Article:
Dad worked swing shift most of the time I was in elementary school. That's when we lived on Walnut Street, in the two bedroom house that my parents had built and were proud of. My two sisters and I shared one bedroom.
Since he was usually at work while we awake on weekdays, when we played games as a family, it was usually Mom and us, which made a good foursome for board games that didn't have slots for more than four people.
Aggravation was the first board game that became a regular thing for awhile. It's played with marbles as tokens and is a steeplechase kind of game, like parcheesi. We loved it.
Hell is the name of a competative, two-person game of solitaire. The two people face each other across the table (or floor). Each has a deck of cards. The decks must have different patterns on the back, so that you can tell whose card is whose. Each person sets out cards. Each has a solitaire setup that they play alone and a center setup, on which both people play.
For the solitaire setup, there's a hell pile of twelve cards played in a stack, face down, with another card face up on top. Then there are four cards in a line, face up, that can be played on, solitaire fashion. That is, you can place the next lower card in sequence on any card, with suit color alternating. A red five on a black six, for instance.
Aces can be placed in the center and they are built on in rising sequence, staying within the suit. Two of clubs on the ace of clubs, for instance. Again, you play on your solitaire area and both play on the center.
When a gap opens in your solitair area, you fill it from your hell pile and turn the next card there over. You can also play directly from your hell pile to the center. Game play stops when the first person plays the last card from their hell pile.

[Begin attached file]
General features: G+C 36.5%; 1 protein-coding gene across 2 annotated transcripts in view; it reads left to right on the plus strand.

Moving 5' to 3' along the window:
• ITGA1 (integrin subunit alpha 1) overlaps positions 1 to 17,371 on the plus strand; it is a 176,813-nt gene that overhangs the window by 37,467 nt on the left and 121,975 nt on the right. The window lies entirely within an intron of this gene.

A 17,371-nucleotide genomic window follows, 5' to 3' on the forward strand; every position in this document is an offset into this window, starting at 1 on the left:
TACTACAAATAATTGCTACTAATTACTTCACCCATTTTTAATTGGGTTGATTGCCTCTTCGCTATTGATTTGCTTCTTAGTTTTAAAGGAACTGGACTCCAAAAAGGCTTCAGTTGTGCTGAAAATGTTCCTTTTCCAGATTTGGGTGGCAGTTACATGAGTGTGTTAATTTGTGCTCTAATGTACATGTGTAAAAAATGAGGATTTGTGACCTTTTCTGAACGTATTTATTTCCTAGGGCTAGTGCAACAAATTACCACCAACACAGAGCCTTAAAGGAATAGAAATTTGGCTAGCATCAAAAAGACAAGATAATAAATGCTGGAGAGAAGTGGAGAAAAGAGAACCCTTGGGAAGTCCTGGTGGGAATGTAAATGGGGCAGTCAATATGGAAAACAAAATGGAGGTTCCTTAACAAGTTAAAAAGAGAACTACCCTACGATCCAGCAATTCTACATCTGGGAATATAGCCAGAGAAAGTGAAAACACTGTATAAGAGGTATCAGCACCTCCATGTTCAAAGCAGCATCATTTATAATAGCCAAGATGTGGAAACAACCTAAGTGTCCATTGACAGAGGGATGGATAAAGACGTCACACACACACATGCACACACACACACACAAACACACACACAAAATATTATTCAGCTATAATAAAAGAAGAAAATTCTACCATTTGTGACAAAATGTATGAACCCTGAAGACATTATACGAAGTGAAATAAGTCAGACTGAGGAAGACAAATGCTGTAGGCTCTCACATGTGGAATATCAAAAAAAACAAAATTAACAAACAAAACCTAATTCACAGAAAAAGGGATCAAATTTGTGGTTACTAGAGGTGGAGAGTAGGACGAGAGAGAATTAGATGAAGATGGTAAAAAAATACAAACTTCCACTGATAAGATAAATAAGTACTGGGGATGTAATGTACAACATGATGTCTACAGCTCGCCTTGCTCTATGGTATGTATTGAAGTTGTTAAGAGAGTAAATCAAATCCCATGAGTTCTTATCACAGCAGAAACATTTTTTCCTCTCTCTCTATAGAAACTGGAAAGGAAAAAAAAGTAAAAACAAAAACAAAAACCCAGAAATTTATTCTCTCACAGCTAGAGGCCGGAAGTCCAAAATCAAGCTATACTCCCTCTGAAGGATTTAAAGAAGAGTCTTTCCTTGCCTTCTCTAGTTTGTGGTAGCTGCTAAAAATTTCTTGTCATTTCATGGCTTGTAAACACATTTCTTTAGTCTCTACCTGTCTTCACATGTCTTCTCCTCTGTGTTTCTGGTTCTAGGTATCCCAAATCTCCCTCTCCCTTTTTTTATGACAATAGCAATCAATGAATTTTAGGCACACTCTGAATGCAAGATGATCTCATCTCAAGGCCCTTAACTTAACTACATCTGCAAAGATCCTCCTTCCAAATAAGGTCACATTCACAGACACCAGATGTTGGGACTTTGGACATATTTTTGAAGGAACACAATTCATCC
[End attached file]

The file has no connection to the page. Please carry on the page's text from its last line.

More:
When game play stops, the center cards are sorted and you tally a point for each card. If you had cards in your hell pile when play stopped, those count against your score. The faster you play, the more likely you are to go out. It can get intense.
Although Dad wasn't home most weekday nights (his days off were Sunday and Monday), this was a game that entered the family as something that Mom and Dad played and we watched. Later, we'd play against each other, but Mom and Dad always played faster and harder, so watching them play Hell sticks in my mind more than playing it did. It was fun to watch. They stayed good humored and enjoyed themselves, but always played to win.
So Hell was the first family game and Aggravation was the second. I'm guessing that's a function of the family budget. My folks were always proud of their thrift, which was a good thing because when we were young, it was a very necessary thing.
Hell can be played with two decks of cards, which are cheap and which can be used for many different games. Aggravation was more expensive, and could only be used to play Aggravation. And it was a family game, when it was purchased. The adults kept it stored and decided when it would be played.
I think the next family game was Yahtzee. As the years passed and our discretionary income increased, games were purchased that were kid's games and that we kept in our room and could play when we wanted. The boxes for those games tended to get beat up fairly quickly. Between the shabbiness and the fact that they were just around and available, they didn't seem as important.
Odd how that works. If I stopped and thought, I could probably remember a few of them. But they were never as important as Hell and Aggravation. And Yahtzee. Those were family games and had to be arranged. They were more important.